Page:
Supporting Most Able Students
At The Ilfracombe Academy we are committed to challenging all of our students to ensure they develop the learning habits that allow them to emerge as intellectually curious, resilient and independent lifelong learners, which is especially vital for more able learners. This guide offers some practical tips to challenging your children at home as well as highlighting some opportunities for challenge at The Ilfracombe Academy.
As parents/carers you can help your child make the most of what The Ilfracombe Academy has to offer. You have the greatest influence on their achievement and success through providing early experiences which encourage your children to enjoy and develop their learning. Here are some ways you can support your child:
exposing your children to new experiences;
engaging with them through talk and discussion;
encouraging them to become involved in activities both in school and the wider community;
by giving them encouragement and support.
By doing this, parents enhance their children’s ability to think creatively and critically and stimulate their curiosity about the world. Parental support is one of the most important factors in a child’s success in school. Children whose parents are interested and involved in their education – for example, by supporting their learning at home and working with the school – do better academically and socially. This is true for all children, but parents sometimes find it difficult to know how to best support a child who has a high ability. What you can do, however, makes a big difference.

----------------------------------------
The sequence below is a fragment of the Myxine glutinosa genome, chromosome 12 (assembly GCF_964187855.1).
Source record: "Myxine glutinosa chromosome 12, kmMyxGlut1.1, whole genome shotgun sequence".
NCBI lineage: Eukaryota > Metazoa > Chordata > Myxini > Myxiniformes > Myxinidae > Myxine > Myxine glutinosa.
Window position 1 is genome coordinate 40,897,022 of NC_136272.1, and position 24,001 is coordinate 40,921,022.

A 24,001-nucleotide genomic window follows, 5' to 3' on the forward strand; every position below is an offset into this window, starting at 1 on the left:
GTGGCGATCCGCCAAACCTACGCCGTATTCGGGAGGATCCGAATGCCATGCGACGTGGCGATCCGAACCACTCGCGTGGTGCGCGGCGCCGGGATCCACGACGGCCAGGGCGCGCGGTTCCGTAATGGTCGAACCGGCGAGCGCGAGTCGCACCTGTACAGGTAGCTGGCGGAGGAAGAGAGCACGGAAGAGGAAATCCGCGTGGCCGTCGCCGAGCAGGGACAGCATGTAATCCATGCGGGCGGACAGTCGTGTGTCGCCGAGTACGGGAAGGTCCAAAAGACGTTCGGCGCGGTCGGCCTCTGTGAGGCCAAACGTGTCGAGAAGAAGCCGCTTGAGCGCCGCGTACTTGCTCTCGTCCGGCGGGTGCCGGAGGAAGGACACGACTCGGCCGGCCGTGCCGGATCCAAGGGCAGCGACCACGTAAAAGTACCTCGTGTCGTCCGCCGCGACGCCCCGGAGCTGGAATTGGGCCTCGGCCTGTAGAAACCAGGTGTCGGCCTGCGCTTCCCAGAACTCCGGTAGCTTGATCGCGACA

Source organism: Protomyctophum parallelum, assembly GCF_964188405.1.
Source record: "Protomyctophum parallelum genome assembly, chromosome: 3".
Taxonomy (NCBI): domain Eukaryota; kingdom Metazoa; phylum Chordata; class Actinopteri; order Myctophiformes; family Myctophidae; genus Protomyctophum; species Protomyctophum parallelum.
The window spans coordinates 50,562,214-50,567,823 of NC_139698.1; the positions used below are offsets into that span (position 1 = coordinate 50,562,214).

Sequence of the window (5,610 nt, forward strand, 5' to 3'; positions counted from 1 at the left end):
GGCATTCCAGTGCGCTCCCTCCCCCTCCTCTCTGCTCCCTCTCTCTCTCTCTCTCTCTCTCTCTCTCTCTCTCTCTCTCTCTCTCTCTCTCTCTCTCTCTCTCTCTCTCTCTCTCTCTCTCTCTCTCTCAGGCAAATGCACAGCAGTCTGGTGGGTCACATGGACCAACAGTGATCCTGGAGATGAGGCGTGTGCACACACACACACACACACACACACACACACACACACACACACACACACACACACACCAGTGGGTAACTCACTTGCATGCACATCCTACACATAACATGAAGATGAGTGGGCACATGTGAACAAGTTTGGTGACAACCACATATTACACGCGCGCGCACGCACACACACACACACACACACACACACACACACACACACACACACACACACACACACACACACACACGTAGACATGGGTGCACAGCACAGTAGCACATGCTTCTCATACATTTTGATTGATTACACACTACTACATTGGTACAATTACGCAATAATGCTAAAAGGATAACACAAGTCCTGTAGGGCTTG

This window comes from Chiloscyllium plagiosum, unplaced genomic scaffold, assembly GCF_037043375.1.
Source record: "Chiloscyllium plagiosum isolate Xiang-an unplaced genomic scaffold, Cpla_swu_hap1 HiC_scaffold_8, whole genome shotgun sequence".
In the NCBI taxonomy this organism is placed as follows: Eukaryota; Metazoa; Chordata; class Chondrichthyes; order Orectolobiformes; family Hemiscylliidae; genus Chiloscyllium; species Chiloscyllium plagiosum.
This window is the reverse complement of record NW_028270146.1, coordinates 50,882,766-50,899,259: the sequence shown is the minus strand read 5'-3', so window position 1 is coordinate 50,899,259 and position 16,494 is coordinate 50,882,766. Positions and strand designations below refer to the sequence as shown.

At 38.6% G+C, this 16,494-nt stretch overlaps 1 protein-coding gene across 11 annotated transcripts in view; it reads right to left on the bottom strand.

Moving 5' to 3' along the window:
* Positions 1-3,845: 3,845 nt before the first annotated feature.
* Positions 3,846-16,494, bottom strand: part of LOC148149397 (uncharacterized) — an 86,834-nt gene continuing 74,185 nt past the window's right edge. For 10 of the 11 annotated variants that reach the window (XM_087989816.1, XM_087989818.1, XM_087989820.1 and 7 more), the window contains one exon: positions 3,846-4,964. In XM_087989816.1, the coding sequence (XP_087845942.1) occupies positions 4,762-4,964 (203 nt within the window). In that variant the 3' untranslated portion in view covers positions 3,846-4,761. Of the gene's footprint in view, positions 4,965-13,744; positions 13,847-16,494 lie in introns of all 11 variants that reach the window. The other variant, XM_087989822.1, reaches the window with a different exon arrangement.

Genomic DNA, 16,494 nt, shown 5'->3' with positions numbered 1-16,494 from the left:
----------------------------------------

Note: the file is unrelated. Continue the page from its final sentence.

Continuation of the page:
Being the parent or carer of a more able child can be both a delight and a challenge. In some cases that challenge can last well into adolescence, when peer pressure, personal identity crises and an exceptional intellect or precocious talent can lead to tensions and conflict. Living with an able child can raise many questions for parents and the rest of the family. A parent’s responses to a child’s exceptional needs will, to a large extent, depend on your values; your own experiences of education and what you believe about your own abilities. But it is important as parents and carers to help children maintain a balance between nurturing exceptional talent or ability and supporting your child to develop and express their ability, to find balance, emotional harmony and personal fulfilment.
What Do We Mean By Most Able?
More able learners are those who will typically excel in relation to expectations for their age group. The DfE and Ofsted define the more able in terms of those whose progress significantly exceeds age related expectations. However, the more able are a diverse group and their range of attainment will be varied. Some do well in statutory national curriculum tests or national qualifications. However, being more able covers much more than the ability to succeed in tests and examinations. More able Learners comprise around 10% of The Ilfracombe Academy population. We identify the more able students in all individual subjects, as well as in a central group. The cohort will be reviewed and updated regularly, especially at key transition points.
What Can I Do To Support My Child?